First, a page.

Virgin Atlantic Is the First Airline to Allow Punk-Rock Cabin Staff to Show Tattoos

The airline says the relaxed tattoo restrictions are about focusing on inclusion and championing individuality.

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Happy inked people enjoying employment - you love to see it.
Happy inked people enjoying employment - you love to see it.
Image: Virgin Atlantic

You don’t have to be punk rock to have tattoos, but tattoos are very punk rock. Virgin Atlantic airlines, therefore, is slightly more punk rock after announcing this week that cabin staff will finally be allowed to bare their tattoos while in uniform and on the job.

Virgin Airlines announced it would become the first airline in the UK to allow cabin staff to bare their tattoos via a press release.

Virgin Atlantic has always encouraged its people to bring their true selves to work and to the skies, and to take pride in what makes them special. Many people use tattoos to express their unique identities, and that includes customer-facing teams. That’s why Virgin Atlantic is proud to be the first UK airline to allow visible tattoos.

Until today, any uniformed Virgin Atlantic employee had to make sure that their tattoos were covered. But now, employees can show off their ink to the world, while still representing Virgin Atlantic in their uniform.

Estelle Hollingsworth, Chief People Officer at Virgin Atlantic, commented: “At Virgin Atlantic, we want everyone to be themselves and know that they belong. Many people use tattoos to express their unique identities and our customer-facing and uniformed colleagues should not be excluded from doing so if they choose. That’s why, in line with our focus on inclusion and championing individuality, we’re relaxing our tattoo restrictions for all our people. We’re proud to be the airline that sees the world differently and allows our people to truly be themselves.”

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Virgin Atlantic uniforms were designed by modern punk and new wave designer Vivienne Westwood, so it does seemed fitting that the airline — founded by record label magnate and not-quite-spaceman Richard Branson — would allow its tatted-up employees to put their ink on display.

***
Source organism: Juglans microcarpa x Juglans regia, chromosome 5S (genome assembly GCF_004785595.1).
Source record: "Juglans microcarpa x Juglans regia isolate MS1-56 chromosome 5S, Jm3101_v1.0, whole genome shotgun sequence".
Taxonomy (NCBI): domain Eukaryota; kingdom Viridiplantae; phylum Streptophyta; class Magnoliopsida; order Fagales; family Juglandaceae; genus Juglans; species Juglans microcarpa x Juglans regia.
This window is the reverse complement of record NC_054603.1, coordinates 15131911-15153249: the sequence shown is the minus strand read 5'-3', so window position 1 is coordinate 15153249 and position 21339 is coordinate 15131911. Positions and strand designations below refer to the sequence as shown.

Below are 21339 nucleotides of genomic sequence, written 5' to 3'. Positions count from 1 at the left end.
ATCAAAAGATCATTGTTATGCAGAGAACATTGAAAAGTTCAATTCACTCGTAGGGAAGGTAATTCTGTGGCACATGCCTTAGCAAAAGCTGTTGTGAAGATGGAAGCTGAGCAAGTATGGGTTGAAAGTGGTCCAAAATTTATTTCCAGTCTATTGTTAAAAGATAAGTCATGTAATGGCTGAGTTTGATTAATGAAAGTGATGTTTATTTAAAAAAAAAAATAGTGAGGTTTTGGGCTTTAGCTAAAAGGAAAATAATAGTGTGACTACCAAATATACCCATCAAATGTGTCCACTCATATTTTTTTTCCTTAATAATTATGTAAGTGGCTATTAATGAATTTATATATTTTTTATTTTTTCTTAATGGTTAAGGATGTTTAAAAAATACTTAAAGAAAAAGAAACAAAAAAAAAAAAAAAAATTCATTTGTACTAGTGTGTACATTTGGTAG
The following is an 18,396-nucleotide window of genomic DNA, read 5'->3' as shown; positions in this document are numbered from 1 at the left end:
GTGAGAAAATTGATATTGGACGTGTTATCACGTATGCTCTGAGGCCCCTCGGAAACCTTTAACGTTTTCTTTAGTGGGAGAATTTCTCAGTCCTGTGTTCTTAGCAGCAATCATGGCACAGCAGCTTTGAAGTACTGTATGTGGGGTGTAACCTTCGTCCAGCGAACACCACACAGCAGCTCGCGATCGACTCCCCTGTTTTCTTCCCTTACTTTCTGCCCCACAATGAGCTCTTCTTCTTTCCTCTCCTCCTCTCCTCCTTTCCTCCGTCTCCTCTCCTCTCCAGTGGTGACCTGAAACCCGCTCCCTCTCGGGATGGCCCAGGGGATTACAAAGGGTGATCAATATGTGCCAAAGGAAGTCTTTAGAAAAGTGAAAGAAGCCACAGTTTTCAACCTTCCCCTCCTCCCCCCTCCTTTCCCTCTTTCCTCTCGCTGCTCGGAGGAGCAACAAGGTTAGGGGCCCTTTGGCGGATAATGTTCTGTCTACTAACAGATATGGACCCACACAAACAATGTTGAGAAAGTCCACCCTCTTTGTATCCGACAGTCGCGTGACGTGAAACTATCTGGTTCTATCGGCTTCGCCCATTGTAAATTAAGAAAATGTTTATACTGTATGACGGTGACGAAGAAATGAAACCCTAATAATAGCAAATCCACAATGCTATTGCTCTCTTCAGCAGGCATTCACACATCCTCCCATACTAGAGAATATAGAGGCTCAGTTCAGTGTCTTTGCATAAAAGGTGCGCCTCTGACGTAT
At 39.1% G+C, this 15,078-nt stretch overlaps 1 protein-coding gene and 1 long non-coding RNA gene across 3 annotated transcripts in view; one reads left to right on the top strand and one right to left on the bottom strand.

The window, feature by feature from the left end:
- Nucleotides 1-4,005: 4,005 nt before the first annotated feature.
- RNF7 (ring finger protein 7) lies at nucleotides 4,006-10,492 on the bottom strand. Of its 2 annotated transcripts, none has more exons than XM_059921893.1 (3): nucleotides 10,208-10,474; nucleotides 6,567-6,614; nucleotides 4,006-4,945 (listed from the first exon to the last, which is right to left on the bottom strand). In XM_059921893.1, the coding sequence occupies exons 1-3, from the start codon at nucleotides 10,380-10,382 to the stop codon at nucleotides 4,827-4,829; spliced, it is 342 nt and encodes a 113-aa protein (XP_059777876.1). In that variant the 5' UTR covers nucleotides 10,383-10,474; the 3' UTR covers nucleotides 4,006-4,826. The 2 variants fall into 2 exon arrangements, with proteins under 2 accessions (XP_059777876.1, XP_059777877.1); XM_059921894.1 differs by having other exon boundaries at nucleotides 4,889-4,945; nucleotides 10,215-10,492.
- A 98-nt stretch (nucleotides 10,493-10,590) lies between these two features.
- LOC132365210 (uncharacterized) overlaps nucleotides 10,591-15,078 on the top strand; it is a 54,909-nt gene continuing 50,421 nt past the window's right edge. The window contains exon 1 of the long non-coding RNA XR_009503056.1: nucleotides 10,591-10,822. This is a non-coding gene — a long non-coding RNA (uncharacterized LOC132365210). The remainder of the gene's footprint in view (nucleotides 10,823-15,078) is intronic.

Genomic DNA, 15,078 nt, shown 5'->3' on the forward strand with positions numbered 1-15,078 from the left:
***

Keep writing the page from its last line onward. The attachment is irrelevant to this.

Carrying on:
Not that tattoos are really very counterculture anymore. At least 30 percent of Americans have at least one tattoo, according to a 2019 Ipsos poll—a jump of 9 percent over a similar poll from 2012. When it comes to younger, working age people, the number goes up: 40 percent of 18- to 34-year-olds said they have at least one tattoo, and 36 percent of folk in the 35-to-54 age bracket had one.

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This kind of accepting attitude may be one reason why Virgin Atlantic is one of the few UK-based airlines to avoid staffing shortages post-COVID, in a time when air travel has become particularly hellish. According to Virgin, the airline recently received 5,000 applications during a 400-job hiring spree. From Travel Weekly:

The carrier has not appeared in the recent national headlines about delays and axed flights, which have been blamed on staff shortages, because it pays “fairly and competitively,” according to Shai Weiss.

He told the Sunday Telegraph that the airline has had 5,000 applicants for 400 jobs, adding: “When [people] want to work in aviation, we are top of the list.”

Weiss also told the newspaper that the airline will remain loss-making this year – but he wants to be back in black in 2023.

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Virgin Atlantic might be alone in saving passengers from long delays, at least for the time being. The UK’s largest airport, Heathrow, has been in complete chaos for months as airlines cancel flights due to staffing shortages. The chief executive of London’s Heathrow airport told the Financial Times that it could be another year or more before things move smoothly at the airport again.

If you do manage to catch your flight out of Heathrow, you just might have a tattooed person to thank.